10 Things We Learned This Week!

What did you learn this week? Let us know in the comments or at education@ngs.org.

This week, we learned . . .

. . . that cephalopods can make a great escape!

 

. . . how the soundtrack from the musical Hamilton can be used to teach any subject you can think of—yes, it really is that good.

 

. . . about the Rocket Girls—unheralded women scientists who furthered space exploration.

NASA’s “human computers,” 1953. First row, left to right: Ann Dye, Gail Arnett, Shirley Clow, Mary Lawrence, Sally Platt, Janez Lawson, Patsy Nyeholt, Macie Roberts, Patty Bandy, Glee Wright, Janet Chandler, Marie Crowley, Rachel Sarason, and Elaine Chappell. Second row: Isabel deWaard, Pat Beveridge, Jean O’Neill, Olga Sampias, Leontine Wilson, Thais Szabados, Coleen Veeck, Barbara Lewis, Patsy Riddell, Phyllis Buwalda, Shelley Sonleitner, Ginny Swanson, Jean Hinton, and Nancy Schirmer. Photograph courtesy NASA/JPL-Caltech

NASA’s “human computers,” 1953. First row, left to right: Ann Dye, Gail Arnett, Shirley Clow, Mary Lawrence, Sally Platt, Janez Lawson, Patsy Nyeholt, Macie Roberts, Patty Bandy, Glee Wright, Janet Chandler, Marie Crowley, Rachel Sarason, and Elaine Chappell. Second row: Isabel deWaard, Pat Beveridge, Jean O’Neill, Olga Sampias, Leontine Wilson, Thais Szabados, Coleen Veeck, Barbara Lewis, Patsy Riddell, Phyllis Buwalda, Shelley Sonleitner, Ginny Swanson, Jean Hinton, and Nancy Schirmer.
Photograph courtesy NASA/JPL-Caltech

 

. . . that trees are part of a fungal “wood-wide web.”

Coast redwoods like this one in Humboldt Redwoods State Park, California, are the tallest trees in the world. (Let's keep that title, California! Grow, Sequoia sempervirens, grow!) Photograph by Michael Nichols, National Geographic

Coast redwoods like this one in Humboldt Redwoods State Park, California, are the tallest trees in the world. 
Photograph by Michael Nichols, National Geographic

 

. . . speaking of trees, we learned we are but a minor branch on the bacteria-dominated Tree of Life.

The tree includes 92 named bacterial phyla, 26 archaeal phyla and all five of the Eukaryotic supergroups. (We animals are in the opisthokonta supergroup. Us and the fungi.) Illustration by Credit Jill Banfield/UC Berkeley, Laura Hug/University of Waterloo, “A new view of the tree of life,” Nature Microbiology Article number: 16048 (2016)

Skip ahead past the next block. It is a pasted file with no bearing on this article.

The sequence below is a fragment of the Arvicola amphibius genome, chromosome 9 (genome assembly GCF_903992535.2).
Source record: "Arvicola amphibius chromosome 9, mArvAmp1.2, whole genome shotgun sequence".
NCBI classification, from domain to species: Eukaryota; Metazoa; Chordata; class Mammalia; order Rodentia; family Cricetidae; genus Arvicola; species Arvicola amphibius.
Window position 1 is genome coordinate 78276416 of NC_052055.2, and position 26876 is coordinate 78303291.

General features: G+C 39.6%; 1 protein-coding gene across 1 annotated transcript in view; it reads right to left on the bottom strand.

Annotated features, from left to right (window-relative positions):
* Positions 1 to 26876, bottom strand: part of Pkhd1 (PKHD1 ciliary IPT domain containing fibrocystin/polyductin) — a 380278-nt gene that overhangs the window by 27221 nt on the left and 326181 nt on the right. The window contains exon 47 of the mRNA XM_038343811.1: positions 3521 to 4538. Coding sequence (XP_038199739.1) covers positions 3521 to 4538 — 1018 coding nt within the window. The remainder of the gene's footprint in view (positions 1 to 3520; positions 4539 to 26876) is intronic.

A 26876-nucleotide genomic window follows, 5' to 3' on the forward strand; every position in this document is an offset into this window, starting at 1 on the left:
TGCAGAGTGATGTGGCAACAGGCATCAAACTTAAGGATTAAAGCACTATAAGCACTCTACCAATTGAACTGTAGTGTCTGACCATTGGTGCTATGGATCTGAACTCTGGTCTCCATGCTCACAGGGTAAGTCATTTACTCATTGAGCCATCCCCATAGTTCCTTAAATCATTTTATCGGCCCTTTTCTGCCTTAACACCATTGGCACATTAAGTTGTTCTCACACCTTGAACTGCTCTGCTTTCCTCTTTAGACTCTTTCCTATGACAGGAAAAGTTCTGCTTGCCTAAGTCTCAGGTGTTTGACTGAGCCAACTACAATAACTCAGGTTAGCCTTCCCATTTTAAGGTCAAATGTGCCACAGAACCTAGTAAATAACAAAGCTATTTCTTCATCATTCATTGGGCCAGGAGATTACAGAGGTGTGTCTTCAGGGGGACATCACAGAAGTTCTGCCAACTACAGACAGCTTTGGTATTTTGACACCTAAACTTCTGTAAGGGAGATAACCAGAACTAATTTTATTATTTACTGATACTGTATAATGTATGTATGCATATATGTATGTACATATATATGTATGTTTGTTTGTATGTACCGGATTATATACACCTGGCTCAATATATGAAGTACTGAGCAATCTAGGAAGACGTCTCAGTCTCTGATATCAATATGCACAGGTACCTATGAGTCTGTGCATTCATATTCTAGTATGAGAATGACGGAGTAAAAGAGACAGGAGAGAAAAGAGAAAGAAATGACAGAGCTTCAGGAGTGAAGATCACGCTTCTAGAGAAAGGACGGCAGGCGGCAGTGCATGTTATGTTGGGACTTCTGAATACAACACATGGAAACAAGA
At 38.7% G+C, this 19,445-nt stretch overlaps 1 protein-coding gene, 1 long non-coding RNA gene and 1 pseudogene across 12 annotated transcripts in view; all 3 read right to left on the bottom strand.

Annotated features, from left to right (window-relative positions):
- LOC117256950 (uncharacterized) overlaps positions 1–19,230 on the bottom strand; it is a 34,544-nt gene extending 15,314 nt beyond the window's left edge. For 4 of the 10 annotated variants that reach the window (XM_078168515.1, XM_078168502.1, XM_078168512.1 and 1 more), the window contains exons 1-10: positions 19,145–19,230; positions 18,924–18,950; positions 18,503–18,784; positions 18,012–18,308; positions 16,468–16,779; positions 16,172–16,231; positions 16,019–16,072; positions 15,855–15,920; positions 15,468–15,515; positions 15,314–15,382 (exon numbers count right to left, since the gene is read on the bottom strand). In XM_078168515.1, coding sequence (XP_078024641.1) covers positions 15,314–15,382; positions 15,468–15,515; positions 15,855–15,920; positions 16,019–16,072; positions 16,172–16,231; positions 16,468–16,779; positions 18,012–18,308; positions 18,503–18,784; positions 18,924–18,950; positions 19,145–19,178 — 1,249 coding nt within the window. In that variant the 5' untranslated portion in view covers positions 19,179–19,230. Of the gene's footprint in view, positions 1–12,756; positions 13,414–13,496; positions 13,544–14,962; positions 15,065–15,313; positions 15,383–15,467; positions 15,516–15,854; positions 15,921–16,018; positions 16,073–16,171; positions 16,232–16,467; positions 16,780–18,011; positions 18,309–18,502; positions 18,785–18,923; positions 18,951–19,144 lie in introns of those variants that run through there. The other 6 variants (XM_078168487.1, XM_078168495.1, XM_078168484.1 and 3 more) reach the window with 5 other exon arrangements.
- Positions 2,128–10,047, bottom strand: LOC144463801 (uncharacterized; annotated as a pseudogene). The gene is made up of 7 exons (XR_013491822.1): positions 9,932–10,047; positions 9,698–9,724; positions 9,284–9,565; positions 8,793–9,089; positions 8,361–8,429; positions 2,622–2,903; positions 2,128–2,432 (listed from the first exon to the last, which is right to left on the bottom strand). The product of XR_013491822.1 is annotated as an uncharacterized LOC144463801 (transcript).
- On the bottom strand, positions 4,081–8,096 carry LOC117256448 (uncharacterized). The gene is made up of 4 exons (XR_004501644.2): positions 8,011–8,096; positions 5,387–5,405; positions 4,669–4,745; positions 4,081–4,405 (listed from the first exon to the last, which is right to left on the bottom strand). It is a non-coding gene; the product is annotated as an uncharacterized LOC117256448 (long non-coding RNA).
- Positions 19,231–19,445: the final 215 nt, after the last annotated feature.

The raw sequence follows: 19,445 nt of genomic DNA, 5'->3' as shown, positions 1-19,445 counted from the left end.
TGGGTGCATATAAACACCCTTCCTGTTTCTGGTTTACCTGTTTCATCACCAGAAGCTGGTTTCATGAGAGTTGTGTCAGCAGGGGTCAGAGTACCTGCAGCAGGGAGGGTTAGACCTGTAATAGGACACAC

The tree includes 92 named bacterial phyla, 26 archaeal phyla and all five of the Eukaryotic supergroups. (We animals are in the opisthokonta supergroup. Us and the fungi.)
Illustration by Credit Jill Banfield/UC Berkeley, Laura Hug/University of Waterloo, “A new view of the tree of life,” Nature Microbiology Article number: 16048 (2016)

 

. . . how one school built an interdisciplinary curriculum based on dementia.

In science class at Graland students learn about the history of the disease, genetic mutations and biochemical changes in the brain. In English class students write a biography of an elderly person in their lives. And in art, they build memory boxes filled with objects representing that same person’s life. “Our goal here is intergenerational learning.” Photograph by Rebecca Hale, National Geographic

In science class, students learn about the history of the disease, genetic mutations and biochemical changes in the brain. In English class, students write a biography of an elderly person in their lives. And in art, they build memory boxes filled with objects representing that same person’s life. “Our goal here is intergenerational learning.”
Photograph by Rebecca Hale, National Geographic

 

. . . that science fairs may be an “exercise in privilege,” but we can make them better.

President Barack Obama talks with Evan Jackson, 10, Alec Jackson, 8, and Caleb Robinson, 8, from McDonough, Georgia, while looking at exhibits at the 2013 White House Science Fair. The sports-loving grade-schoolers created a new product concept to keep athletes cool and help players maintain safe body temperatures on the field. Official White House Photo by Chuck Kennedy

President Barack Obama talks with Evan Jackson, 10, Alec Jackson, 8, and Caleb Robinson, 8, from McDonough, Georgia, while looking at exhibits at the 2013 White House Science Fair. The sports-loving grade-schoolers created a new product concept to keep athletes cool and help players maintain safe body temperatures on the field.
Official White House Photo by Chuck Kennedy

 

. . . that professional trackers can read a lot into trails left in the wilderness . . . and by our ancestors in time.

These footprints were left by our bipedal hominin ancestors in what is now Tanzania more than three million years ago. Photograph by Robert Clark, National Geographic

These footprints were left by our bipedal hominin ancestors in what is now Tanzania more than three million years ago.
Photograph by Robert Clark, National Geographic

 

. . . how to talk to students about terrorism.

Boko Haram, an organization President Barack Obama calls "one of the worst regional or local terrorist organizations" in the world, aims to make northern Nigeria an Islamist state. Map by Maggie Smith, National Geographic

Boko Haram, an organization President Barack Obama calls “one of the worst regional or local terrorist organizations” in the world, aims to make northern Nigeria an Islamist state.
Map by Maggie Smith, National Geographic

 

. . . that a big-screen comedy with conservative values can successfully show that “anything and anyone can be made into a punch line: Bill Cosby, R. Kelly, Michelle Obama’s hips, Black Lives Matter.”

What did you learn this week? Let us know in the comments or at education@ngs.org.

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